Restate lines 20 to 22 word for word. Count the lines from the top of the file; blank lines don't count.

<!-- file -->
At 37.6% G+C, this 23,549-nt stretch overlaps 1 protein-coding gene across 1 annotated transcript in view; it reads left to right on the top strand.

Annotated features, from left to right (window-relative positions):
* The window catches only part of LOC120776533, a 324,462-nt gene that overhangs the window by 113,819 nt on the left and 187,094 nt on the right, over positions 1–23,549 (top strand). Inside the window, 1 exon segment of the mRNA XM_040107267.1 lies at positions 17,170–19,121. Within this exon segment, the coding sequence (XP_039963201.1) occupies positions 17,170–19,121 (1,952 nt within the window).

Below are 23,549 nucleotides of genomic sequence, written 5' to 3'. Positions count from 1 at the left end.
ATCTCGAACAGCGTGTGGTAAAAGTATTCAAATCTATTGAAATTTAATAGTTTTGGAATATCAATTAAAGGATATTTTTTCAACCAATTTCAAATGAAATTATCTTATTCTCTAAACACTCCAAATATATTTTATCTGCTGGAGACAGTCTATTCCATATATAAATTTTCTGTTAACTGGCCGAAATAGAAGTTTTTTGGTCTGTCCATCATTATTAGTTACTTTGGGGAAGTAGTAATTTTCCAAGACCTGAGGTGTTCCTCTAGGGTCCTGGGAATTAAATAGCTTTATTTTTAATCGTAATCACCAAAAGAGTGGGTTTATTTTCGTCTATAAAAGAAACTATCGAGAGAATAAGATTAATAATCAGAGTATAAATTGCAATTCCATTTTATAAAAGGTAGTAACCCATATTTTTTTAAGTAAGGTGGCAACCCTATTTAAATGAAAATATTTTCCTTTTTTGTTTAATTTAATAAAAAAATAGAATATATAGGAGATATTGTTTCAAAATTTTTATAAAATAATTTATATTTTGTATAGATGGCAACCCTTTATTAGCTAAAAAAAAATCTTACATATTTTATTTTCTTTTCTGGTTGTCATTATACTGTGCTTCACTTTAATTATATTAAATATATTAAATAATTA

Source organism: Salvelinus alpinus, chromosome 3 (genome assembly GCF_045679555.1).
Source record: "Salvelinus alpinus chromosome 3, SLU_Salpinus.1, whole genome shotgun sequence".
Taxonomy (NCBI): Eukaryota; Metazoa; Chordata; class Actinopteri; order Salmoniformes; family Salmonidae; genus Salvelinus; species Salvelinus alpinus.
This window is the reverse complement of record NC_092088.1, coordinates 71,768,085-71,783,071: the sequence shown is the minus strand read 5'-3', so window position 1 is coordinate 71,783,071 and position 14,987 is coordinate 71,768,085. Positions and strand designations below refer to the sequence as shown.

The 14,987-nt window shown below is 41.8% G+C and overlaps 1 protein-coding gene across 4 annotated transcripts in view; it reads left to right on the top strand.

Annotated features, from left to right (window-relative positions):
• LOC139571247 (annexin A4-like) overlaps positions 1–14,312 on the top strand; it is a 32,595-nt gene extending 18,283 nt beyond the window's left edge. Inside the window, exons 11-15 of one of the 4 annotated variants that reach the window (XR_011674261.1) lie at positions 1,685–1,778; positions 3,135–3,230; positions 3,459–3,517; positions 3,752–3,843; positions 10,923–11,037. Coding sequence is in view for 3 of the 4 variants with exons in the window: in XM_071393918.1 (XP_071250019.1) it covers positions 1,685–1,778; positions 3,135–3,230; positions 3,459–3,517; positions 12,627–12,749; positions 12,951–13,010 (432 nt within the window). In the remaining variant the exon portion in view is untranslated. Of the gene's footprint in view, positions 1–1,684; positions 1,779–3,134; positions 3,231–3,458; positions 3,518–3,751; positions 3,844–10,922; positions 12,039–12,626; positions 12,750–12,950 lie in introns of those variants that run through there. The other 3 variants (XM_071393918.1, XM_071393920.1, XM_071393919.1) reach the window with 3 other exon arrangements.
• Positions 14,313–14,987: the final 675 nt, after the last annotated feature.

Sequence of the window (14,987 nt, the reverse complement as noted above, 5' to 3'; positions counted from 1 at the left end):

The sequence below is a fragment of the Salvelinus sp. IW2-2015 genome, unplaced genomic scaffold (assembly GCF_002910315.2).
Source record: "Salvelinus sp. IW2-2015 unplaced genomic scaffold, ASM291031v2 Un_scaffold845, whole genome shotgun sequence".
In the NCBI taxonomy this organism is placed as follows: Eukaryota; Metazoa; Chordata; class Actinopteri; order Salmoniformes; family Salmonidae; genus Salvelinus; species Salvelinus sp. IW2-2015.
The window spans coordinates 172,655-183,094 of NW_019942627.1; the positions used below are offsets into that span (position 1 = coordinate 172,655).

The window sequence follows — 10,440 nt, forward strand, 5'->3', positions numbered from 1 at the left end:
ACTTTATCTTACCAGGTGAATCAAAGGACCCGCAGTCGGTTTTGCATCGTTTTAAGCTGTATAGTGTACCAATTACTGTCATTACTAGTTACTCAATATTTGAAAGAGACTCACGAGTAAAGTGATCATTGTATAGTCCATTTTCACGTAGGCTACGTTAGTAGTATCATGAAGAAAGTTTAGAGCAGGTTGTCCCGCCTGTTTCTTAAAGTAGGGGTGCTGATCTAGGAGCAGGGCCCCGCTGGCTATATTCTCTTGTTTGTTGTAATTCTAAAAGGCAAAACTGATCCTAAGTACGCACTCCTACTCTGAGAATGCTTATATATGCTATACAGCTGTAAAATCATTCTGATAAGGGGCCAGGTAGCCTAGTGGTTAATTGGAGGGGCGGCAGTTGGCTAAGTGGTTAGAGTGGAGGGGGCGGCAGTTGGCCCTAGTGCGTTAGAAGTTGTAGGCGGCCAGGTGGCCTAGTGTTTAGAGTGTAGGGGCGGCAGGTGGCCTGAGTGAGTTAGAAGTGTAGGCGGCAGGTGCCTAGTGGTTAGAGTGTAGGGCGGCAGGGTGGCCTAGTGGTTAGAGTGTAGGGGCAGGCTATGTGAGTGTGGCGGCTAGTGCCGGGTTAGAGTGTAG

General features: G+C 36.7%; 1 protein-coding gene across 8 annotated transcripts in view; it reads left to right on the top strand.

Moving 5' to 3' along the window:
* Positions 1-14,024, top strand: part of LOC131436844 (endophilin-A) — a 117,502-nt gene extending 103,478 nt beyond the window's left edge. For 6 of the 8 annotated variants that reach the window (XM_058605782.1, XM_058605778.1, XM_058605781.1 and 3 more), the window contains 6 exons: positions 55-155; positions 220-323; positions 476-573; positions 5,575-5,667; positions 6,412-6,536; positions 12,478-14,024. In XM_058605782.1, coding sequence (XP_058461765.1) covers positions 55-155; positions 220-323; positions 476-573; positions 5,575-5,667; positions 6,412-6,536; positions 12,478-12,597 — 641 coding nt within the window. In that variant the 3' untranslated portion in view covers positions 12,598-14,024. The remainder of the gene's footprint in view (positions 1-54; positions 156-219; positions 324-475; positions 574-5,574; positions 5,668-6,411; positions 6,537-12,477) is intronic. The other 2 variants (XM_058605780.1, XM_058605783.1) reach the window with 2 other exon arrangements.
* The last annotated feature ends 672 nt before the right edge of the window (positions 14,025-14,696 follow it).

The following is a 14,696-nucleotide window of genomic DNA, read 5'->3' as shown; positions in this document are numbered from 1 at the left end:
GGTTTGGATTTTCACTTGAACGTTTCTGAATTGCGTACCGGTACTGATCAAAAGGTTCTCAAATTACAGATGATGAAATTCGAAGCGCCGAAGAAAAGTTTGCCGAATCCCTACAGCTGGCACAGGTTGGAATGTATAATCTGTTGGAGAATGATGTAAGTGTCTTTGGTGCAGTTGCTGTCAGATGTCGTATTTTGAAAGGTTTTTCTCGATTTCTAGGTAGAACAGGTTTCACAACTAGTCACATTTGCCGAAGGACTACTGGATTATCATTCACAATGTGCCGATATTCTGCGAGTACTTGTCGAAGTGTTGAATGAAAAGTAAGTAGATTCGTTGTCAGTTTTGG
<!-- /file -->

ACTTTATCTTACCAGGTGAATCAAAGGACCCGCAGTCGGTTTTGCATCGTTTTAAGCTGTATAGTGTACCAATTACTGTCATTACTAGTTACTCAATATTTGAAAGAGACTCACGAGTAAAGTGATCATTGTATAGTCCATTTTCACGTAGGCTACGTTAGTAGTATCATGAAGAAAGTTTAGAGCAGGTTGTCCCGCCTGTTTCTTAAAGTAGGGGTGCTGATCTAGGAGCAGGGCCCCGCTGGCTATATTCTCTTGTTTGTTGTAATTCTAAAAGGCAAAACTGATCCTAAGTACGCACTCCTACTCTGAGAATGCTTATATATGCTATACAGCTGTAAAATCATTCTGATAAGGGGCCAGGTAGCCTAGTGGTTAATTGGAGGGGCGGCAGTTGGCTAAGTGGTTAGAGTGGAGGGGGCGGCAGTTGGCCCTAGTGCGTTAGAAGTTGTAGGCGGCCAGGTGGCCTAGTGTTTAGAGTGTAGGGGCGGCAGGTGGCCTGAGTGAGTTAGAAGTGTAGGCGGCAGGTGCCTAGTGGTTAGAGTGTAGGGCGGCAGGGTGGCCTAGTGGTTAGAGTGTAGGGGCAGGCTATGTGAGTGTGGCGGCTAGTGCCGGGTTAGAGTGTAG

General features: G+C 36.7%; 1 protein-coding gene across 8 annotated transcripts in view; it reads left to right on the top strand.

Moving 5' to 3' along the window: